I love a bargain as much as the next thrifty gal, but sample sales are one of my personal nightmares, somewhere between being trapped in a room full of writhing snakes and living in a world where “We Are Never Ever Getting Back Together” is the only song I hear for the rest of my life. I’ve been to a few in my day, but I feel they bring out the worst in women, and I lack the steely determination to shop til I drop like the hordes of lunch-break Lindas, clutching armfuls of floaty tops and discount sandals. Conceptually, it makes sense. Clothes are expensive, nice clothes more so. I’m just not one for willfully putting myself into situations where I have to degrade myself fighting over a bathing suit bottom or the last dress in my size.
Perhaps I’ve only had bad experiences, and that’s why I’m so down on the sample sale. Along with the office trip to Pinkberry and the collective mani on the lunch break, sample sales are representative of the icky part of being a woman. I have nothing against shared experiences, and I love frozen yogurt, manicures and discount clothing. It’s just something about the atmosphere inside these things that gives me hives. They are overwhelming, they are crowded, and women who are normally lovely and pleasant people turn into crazed bargain hunters, pushing each other aside and getting grabby over things that don’t really matter. The entire time I’m in there, I’m thinking about this bit from “The Nutty Professor, and it’s not a good look. The experience got much better once I figured out the right way to do it. The opportunity to snap up nice things at a fair price is alluring, so when a sample sale comes to town, be ready with these tips to get the most out of your sample sale experience.
Always Have a Strat: It is a rookie mistake to enter a sample sale with the intention that you’re going to “browse.” Browsing is best reserved for those little boutiques that sell artisanal sea-salt spray for your hair and perforated leather rompers that cost more than your rent. Go in knowing what you’re looking for.
Get A Lay of the Land: Once you’re in, you’re in! Great. Do one solid lap of the entire thing, assessing where they keep the tank tops, the pants, the whatever. Find your one Thing that you came in here for. Don’t lose sight, though it will be hard. If you’re looking for, say, a dress to wear to the 10 weddings you have to go to this summer, find the dresses and stick with it.
Hunt and Gather: Park yourself in front of a rack of your intended and go to town. Take advantage of your focus and be quick but careful in your search. Get as many things as your hot little hands can carry. If people are in your way, don’t be shy! I like a soft but stern “excuse me.” Works wonders.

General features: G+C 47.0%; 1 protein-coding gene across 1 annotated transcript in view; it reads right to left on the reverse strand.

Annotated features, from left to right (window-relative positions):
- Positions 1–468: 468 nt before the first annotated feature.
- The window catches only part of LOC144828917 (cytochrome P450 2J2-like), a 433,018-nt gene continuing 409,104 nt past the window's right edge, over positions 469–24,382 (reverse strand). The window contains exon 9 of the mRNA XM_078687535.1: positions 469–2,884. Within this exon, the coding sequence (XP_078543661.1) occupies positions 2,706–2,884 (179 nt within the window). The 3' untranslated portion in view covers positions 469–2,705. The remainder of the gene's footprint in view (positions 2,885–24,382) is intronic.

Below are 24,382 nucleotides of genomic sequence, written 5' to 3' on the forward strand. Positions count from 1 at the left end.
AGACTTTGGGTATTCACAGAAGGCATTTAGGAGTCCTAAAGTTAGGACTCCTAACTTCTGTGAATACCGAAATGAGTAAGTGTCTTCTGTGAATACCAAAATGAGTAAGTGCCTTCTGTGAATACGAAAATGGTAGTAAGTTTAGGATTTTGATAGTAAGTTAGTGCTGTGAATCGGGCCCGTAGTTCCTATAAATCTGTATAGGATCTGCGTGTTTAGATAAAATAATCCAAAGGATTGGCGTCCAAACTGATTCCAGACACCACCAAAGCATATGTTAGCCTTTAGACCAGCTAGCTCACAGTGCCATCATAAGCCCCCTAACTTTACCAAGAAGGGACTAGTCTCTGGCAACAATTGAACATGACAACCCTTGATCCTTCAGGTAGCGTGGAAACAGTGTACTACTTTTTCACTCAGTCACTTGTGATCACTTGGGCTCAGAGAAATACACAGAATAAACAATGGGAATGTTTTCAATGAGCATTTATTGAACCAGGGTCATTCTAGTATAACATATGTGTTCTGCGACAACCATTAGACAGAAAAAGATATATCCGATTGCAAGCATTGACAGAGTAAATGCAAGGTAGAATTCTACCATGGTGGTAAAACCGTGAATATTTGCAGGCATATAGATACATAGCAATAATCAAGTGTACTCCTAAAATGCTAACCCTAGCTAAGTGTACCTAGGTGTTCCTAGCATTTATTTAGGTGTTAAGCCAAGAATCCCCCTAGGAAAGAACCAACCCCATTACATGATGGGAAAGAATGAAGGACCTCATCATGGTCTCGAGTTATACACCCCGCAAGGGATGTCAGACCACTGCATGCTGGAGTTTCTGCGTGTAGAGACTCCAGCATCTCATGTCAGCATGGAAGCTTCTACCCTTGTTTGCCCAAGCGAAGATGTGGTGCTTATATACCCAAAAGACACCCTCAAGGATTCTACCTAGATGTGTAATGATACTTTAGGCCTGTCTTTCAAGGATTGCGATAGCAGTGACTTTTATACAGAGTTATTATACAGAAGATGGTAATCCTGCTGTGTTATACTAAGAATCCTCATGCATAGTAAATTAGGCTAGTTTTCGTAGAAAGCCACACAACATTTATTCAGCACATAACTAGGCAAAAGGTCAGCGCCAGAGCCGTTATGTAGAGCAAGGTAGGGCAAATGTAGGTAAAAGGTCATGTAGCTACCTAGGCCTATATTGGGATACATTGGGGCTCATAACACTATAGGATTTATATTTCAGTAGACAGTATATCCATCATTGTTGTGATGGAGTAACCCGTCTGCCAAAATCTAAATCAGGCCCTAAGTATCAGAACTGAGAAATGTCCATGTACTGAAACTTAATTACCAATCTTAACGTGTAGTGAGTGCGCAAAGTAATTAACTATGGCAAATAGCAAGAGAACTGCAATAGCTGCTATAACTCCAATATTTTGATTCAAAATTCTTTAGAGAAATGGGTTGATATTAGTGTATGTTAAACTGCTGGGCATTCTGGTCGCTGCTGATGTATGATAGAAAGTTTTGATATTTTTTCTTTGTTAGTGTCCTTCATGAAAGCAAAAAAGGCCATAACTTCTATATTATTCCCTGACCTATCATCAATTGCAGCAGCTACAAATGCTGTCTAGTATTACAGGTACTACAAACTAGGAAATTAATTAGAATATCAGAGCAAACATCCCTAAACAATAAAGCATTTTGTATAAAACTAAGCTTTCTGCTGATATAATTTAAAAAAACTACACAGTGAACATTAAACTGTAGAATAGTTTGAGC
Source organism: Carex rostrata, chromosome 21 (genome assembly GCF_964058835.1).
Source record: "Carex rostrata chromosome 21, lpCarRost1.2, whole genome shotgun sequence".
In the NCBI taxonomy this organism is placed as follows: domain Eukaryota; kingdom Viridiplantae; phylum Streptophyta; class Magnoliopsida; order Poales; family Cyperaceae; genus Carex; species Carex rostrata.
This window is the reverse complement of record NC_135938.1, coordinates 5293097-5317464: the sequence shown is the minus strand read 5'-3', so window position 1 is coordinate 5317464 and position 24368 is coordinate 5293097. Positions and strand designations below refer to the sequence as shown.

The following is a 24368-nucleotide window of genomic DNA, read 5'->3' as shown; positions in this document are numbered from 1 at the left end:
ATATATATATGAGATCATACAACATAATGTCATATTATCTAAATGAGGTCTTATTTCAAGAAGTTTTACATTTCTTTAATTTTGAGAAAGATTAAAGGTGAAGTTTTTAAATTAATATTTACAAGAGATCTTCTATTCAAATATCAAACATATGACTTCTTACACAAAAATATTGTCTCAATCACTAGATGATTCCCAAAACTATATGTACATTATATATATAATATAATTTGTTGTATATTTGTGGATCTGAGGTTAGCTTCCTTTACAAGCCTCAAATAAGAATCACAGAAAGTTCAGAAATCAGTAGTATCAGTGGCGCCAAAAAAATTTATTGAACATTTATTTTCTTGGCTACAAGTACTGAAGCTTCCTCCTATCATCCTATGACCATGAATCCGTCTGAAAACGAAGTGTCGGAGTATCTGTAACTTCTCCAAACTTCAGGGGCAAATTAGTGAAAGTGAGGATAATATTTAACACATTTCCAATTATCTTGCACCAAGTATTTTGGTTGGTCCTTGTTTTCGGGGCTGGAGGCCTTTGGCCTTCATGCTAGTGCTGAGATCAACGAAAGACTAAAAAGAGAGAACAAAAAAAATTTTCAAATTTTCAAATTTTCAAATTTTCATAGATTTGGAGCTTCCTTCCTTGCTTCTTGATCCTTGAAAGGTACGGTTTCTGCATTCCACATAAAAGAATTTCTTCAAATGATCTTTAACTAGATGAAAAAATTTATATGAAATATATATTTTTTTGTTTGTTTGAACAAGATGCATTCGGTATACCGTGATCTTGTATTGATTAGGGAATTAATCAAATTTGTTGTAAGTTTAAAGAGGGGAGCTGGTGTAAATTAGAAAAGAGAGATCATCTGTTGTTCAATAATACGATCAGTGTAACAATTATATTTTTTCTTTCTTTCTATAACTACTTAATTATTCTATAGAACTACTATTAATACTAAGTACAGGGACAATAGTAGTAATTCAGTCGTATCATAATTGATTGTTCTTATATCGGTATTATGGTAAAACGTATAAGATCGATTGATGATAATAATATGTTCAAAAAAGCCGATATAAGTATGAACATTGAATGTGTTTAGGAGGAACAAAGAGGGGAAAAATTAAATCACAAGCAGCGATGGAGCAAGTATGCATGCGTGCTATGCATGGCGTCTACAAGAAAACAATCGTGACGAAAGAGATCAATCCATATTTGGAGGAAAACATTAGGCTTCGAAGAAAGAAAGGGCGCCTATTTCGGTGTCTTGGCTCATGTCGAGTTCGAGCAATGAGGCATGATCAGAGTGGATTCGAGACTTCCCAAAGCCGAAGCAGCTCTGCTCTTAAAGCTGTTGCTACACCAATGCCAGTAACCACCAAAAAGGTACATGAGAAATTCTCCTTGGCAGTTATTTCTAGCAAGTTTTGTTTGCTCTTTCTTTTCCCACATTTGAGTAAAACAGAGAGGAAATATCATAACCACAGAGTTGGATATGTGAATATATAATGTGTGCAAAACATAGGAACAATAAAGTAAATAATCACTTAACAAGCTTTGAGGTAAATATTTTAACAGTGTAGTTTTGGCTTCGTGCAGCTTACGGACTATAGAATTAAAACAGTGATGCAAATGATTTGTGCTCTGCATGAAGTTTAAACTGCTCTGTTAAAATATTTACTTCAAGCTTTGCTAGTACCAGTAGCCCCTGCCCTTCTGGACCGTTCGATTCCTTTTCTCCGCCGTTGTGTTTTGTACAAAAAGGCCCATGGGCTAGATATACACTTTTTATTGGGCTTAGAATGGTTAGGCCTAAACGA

Be Polite: Look, we’re all in this together, right? Everyone wants to buy the same pair of Madewell pants for $40 instead of the ludicrous $140 they are full price. With that said, some respect for the personal space of your fellow shoppers. If someone is trying to get by, let them live. Your life isn’t going to end if you don’t grab that shirt.
Assess and Reject: Sometimes it’s helpful to have a friend with you, but oftentimes, a friend will just contaminate whatever very clear vision you have. A lovely dress that you think is just the thing, when held up to someone else’s scrutiny, can easily be cast aside. If you need someone else’s opinion on the thing you’re going to buy, knock a fellow warrior out of their reverie and ask them. I find the advice of strangers is infinitely better than the advice of people you know, because they won’t be afraid to be honest.
Get In, Get Out: When waiting in the inevitable very long line to the cash register, you will be tempted by a variety of things. Someone discards a shirt that looks like it might be your size? Don’t grab it! At the J. Crew sample sale that I went to earlier this week, the checkout line was a particular form of torture, because it was next to the only two racks of bathing suits in the entire place. Resist the urge to paw frantically through these temptations.
That’s it! If done properly, sample sales don’t have to be hell. Good luck!
[Image of two young girls choosing clothing in a store via Shutterstock]